As Yemen falls apart, Marib comes back to life
MARIB, Yemen - The clang of jackhammers and excavators fills the streets of Marib, an oil-rich Yemeni boomtown once accustomed to the sounds of war. It is a rare oasis of stability in a country torn by strife.
Yemen is convulsed by what is arguably the world’s worst humanitarian crisis, with rampant disease, famine and a ruinous conflict pitting the Saudi-backed government of President Abd Rabbo Mansour Hadi against Iran-aligned Houthi rebels.
The fall of Yemen has coincided with the rise of Marib, once seen as an al-Qaeda bastion. It has been spared much of the misery owing to its oil and gas reserves, proximity to Saudi Arabia and rare tribal cohesion that has helped repel Houthi incursions.
“We have managed to push the war far away from Marib,” said provincial Governor Sultan al-Arada. “Marib is untouchable.”
Marib is Yemen’s most thriving city, thanks in part to an influx of hundreds of thousands of internally displaced people, among them entrepreneurs, doctors and a monied class that is driving up investments and property prices.
Hundreds of new businesses, from eateries to water bottling plants, have opened and construction sites are everywhere.
Marib offers another novelty to legions of youth in a country with chronic joblessness — salaries.
“The spectacular rise of Marib has come not despite the conflict but because of it,” Farea al-Muslimi, a Yemen expert at London’s Chatham House think-tank said. “Marib has gained from the chaos surrounding it.”
A weakened central government — exiled in the southern port city of Aden, where southern separatists opened a new front in the conflict — has strengthened local governance, giving Marib more autonomy to chart its future.
Its university is expanding and businessmen, who once fled the war, are slowly returning. That includes Obaid Zubaiyen, head of a family-run trade and construction enterprise with interests across the Gulf. He had left Yemen in 2011 amid increasing turmoil.
“The family is back because Marib means opportunity,” said Misbah Ohag, a group manager, showing a blueprint of a planned multimillion-dollar project of villas, apartments and malls.
Arada said he plans to build an international airport and aims to make Marib, home to temple ruins from the ancient Sabaean kingdom, a magnet for tourists, a plan hampered by the wrenching conflict.
However, scars of the war rumbling outside Marib are visible in the province.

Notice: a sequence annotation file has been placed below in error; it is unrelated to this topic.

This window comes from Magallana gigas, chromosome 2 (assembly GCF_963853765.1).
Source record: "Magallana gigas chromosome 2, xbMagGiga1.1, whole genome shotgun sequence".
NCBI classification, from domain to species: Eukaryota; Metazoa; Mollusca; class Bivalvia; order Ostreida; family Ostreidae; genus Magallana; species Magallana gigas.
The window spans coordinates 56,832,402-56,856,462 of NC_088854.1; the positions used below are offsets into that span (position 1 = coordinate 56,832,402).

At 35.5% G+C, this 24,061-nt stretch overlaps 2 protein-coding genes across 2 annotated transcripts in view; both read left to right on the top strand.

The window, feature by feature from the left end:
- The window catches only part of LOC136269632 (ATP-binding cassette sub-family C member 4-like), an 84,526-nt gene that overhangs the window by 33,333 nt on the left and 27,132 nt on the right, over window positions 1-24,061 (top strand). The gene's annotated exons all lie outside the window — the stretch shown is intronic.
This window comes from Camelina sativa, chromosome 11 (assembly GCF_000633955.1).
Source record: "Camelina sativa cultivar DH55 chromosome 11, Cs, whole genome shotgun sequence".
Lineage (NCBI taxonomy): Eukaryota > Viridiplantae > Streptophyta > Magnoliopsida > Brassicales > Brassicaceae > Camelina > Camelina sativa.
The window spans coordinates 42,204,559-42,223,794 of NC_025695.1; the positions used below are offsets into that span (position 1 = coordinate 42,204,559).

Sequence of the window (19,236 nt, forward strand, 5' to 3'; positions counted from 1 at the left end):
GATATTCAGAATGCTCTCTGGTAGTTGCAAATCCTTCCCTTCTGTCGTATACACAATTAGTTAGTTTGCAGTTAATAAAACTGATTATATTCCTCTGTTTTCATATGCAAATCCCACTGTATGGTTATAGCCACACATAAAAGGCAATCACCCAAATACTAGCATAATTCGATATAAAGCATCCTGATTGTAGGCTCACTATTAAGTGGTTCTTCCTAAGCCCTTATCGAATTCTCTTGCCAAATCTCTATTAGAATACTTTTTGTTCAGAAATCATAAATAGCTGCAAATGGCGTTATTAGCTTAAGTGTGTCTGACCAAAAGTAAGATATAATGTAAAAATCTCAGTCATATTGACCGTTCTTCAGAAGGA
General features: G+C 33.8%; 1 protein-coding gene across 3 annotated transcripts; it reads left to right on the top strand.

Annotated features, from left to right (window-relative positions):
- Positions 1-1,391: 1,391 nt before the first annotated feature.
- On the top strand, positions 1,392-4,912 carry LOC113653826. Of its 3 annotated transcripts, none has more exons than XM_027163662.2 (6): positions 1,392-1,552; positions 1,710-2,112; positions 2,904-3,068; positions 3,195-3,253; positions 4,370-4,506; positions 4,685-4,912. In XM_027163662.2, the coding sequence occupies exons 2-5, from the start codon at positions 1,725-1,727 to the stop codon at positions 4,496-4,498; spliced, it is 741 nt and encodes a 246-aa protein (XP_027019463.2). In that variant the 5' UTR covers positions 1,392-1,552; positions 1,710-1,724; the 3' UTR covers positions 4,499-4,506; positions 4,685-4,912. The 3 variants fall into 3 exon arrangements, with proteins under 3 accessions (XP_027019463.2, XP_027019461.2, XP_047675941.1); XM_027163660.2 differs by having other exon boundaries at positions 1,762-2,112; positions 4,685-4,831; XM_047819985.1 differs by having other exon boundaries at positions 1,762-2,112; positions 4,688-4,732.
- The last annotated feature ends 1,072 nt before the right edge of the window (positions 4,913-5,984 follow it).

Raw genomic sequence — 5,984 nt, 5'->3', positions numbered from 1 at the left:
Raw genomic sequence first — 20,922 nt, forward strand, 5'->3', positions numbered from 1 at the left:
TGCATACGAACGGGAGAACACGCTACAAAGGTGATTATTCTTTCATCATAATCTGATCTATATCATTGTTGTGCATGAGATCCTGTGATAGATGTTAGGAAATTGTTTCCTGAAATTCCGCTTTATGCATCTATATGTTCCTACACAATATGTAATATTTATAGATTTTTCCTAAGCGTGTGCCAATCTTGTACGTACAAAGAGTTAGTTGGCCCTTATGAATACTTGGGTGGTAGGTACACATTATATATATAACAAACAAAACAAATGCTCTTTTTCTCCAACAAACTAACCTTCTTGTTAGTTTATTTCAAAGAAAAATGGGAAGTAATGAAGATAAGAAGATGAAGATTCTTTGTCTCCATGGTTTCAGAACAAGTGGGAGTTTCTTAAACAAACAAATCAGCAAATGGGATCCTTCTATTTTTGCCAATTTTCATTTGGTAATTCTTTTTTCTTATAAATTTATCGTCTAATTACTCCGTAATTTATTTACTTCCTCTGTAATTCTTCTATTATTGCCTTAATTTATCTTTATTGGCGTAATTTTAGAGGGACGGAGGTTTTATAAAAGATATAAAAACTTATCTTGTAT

At a rehab centre for child soldiers, drawings sketched by the young survivors are telling. One showed a grenade, a tank, a helicopter gunship and crimson splashes of blood.
“They blew up my school,” read the caption.
Houthi rebels planted thousands of landmines around Marib and mangled carcasses of cars litter its mountainous border.
“So many dead and limbless people,” said Mohammed Abdo al-Qubati, head of Marib general hospital, home to Yemen’s only functional prosthetic limbs centre in government territory. “It’s like we are waiting for the remaining people to die.”
Marib, with an original population of about 350,000, is sinking under the weight of what officials say are 1.5 million displaced people from across Yemen, putting a strain on resources.
In a decrepit camp on its outskirts, dozens of people from a tribe called Jaham tugged at the sleeves of Saudi aid officials, imploring them for more relief supplies.
“This is the kind of life you wish upon your enemy. We used to live in palaces, now we live in tents,” said a tribesman from nearby Sirwah district, which was overrun by the Houthis.
“No, no,” interjected another tribesman. “This is not even a tent. This is wood covered with a flimsy blanket.”
Houthi rebels besieged Marib for months in 2015 after they captured Sana’a but were pushed back in fierce clashes with local tribesmen aided by the Saudi-led coalition.
Arada, one of the region’s most influential tribal leaders, rallied fellow elders — even those who traditionally supported the Houthis — to pledge loyalty to the Hadi government.
The United States, behind regular drone strikes in the territory to combat al-Qaeda, imposed sanctions on Arada’s brother, accusing him of supporting the group, a charge the governor vehemently denies.
Marib faces the constant threat of Houthi rockets, hundreds of which have been fired towards the city. A missile strike killed six children last year during Eid festivities, Arada said.
Yemen is a chessboard of proxy warfare between Saudi Arabia and Iran. Paying a heavy price for the conflict are thousands of divided families in Yemen, split between Houthi and government territory.
“We go through checkpoint, checkpoint, checkpoint,” said Amina al-Ayashi, 55, describing a circuitous route to Sana’a, where her son, journalist Taufiq, is in a Houthi jail as the rebels crack down on the media.
“It feels like a whole lifetime. They (rebels) humiliatingly search us. We bring clothes, bread, vegetables. They refuse...” she trailed off.
Morsal Haidara, an English professor at Marib University, which restarted in 2016 after being shut down during months of fighting, draws parallels to Shakespeare’s “Hamlet,” comparing the rebels to the character Claudius who seized the throne by poisoning his own brother.
“What’s happening in Yemen is a tragedy,” he said.